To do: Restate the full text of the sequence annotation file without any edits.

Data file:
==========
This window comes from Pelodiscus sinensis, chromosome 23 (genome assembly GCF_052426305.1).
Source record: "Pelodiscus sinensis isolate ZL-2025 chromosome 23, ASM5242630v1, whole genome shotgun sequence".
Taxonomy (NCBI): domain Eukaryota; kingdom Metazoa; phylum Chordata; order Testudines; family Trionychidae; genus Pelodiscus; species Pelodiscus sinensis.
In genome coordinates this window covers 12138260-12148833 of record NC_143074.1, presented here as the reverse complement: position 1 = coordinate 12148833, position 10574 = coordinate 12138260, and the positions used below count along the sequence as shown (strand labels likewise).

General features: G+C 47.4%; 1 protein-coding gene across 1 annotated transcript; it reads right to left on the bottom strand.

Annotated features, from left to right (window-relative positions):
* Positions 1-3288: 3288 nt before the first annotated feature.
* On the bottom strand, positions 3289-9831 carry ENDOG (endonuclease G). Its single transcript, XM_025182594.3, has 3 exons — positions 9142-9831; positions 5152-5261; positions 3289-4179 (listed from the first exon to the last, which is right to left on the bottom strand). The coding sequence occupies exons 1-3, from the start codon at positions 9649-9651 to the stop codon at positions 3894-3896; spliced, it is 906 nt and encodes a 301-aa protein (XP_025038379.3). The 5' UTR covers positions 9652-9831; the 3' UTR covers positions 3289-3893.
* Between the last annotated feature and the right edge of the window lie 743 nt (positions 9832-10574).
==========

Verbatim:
This window comes from Pelodiscus sinensis, chromosome 23 (genome assembly GCF_052426305.1).
Source record: "Pelodiscus sinensis isolate ZL-2025 chromosome 23, ASM5242630v1, whole genome shotgun sequence".
Taxonomy (NCBI): domain Eukaryota; kingdom Metazoa; phylum Chordata; order Testudines; family Trionychidae; genus Pelodiscus; species Pelodiscus sinensis.
In genome coordinates this window covers 12138260-12148833 of record NC_143074.1, presented here as the reverse complement: position 1 = coordinate 12148833, position 10574 = coordinate 12138260, and the positions used below count along the sequence as shown (strand labels likewise).

General features: G+C 47.4%; 1 protein-coding gene across 1 annotated transcript; it reads right to left on the bottom strand.

Annotated features, from left to right (window-relative positions):
* Positions 1-3288: 3288 nt before the first annotated feature.
* On the bottom strand, positions 3289-9831 carry ENDOG (endonuclease G). Its single transcript, XM_025182594.3, has 3 exons — positions 9142-9831; positions 5152-5261; positions 3289-4179 (listed from the first exon to the last, which is right to left on the bottom strand). The coding sequence occupies exons 1-3, from the start codon at positions 9649-9651 to the stop codon at positions 3894-3896; spliced, it is 906 nt and encodes a 301-aa protein (XP_025038379.3). The 5' UTR covers positions 9652-9831; the 3' UTR covers positions 3289-3893.
* Between the last annotated feature and the right edge of the window lie 743 nt (positions 9832-10574).